It has been long-recognized by the medical community that there is a connection between atrial fibrillation (or, A Fib) and stroke. Further, there are a laundry list of treatments designed to reduce the risk of stroke from A Fib. Nonetheless, mismanagement of A Fib resulting in stroke is a common type of medical malpractice.
The American Heart Association has published guidelines for treatment of patients with A Fib who are at risk for stroke. You can read these guidelines here: http://circ.ahajournals.org/content/114/7/700.full. When a physician fails to follow these guidelines, or fails to advise his/her patient about the risk of stroke associated with A Fib, that care falls below acceptable standards.
Under Ohio law, medical negligence occurs when a physician fails to comply with accepted standards of care. The “standard of care” is defined as what a reasonably careful physician would do under like or similar circumstances. Often times, the standard of care varies depending on the circumstances. Not every patient is the same, so treatment measures may vary from patient to patient. Treatment guidelines, like the American Heart Association’s Guidelines for the Management of Patients with Atrial Fibrillation, are meant to assist doctors in deciding what is the optimal treatment in common situations.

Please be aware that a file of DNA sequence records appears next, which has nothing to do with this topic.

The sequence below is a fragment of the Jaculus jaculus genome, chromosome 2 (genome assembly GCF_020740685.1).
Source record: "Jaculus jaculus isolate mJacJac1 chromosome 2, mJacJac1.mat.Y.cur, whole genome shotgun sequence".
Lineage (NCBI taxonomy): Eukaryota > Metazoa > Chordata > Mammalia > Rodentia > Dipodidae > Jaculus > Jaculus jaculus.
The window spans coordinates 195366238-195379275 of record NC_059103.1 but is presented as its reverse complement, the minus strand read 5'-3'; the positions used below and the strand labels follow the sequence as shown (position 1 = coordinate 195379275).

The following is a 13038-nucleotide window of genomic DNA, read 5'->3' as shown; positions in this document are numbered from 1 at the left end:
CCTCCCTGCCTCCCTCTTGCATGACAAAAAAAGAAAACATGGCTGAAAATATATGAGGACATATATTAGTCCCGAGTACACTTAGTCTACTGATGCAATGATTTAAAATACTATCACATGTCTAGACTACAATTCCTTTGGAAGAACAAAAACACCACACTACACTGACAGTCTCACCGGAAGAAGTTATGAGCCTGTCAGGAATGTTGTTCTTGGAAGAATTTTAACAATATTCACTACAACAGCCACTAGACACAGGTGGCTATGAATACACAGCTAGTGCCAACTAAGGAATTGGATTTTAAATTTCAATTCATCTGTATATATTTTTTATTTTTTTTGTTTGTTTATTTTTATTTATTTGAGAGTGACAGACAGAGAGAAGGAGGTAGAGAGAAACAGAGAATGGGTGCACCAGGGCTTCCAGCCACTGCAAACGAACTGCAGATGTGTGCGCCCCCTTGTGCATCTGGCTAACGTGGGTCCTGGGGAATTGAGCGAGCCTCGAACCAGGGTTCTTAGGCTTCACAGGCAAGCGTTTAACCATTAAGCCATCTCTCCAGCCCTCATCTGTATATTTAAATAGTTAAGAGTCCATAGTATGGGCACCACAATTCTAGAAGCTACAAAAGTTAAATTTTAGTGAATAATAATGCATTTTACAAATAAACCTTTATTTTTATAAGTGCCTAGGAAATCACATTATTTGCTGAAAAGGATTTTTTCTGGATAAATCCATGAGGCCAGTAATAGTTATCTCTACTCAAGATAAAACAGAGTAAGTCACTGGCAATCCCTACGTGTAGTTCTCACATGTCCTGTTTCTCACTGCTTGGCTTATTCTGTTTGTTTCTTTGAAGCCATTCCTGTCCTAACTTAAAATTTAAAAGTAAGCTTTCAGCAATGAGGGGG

When physicians deviate from treatment guidelines, they should have a clear reason for doing so. More importantly, patients have the right to make healthcare decisions for themselves. So, even if the physician feels that guidelines should not be followed, he/she must inform the patient about their treatment options.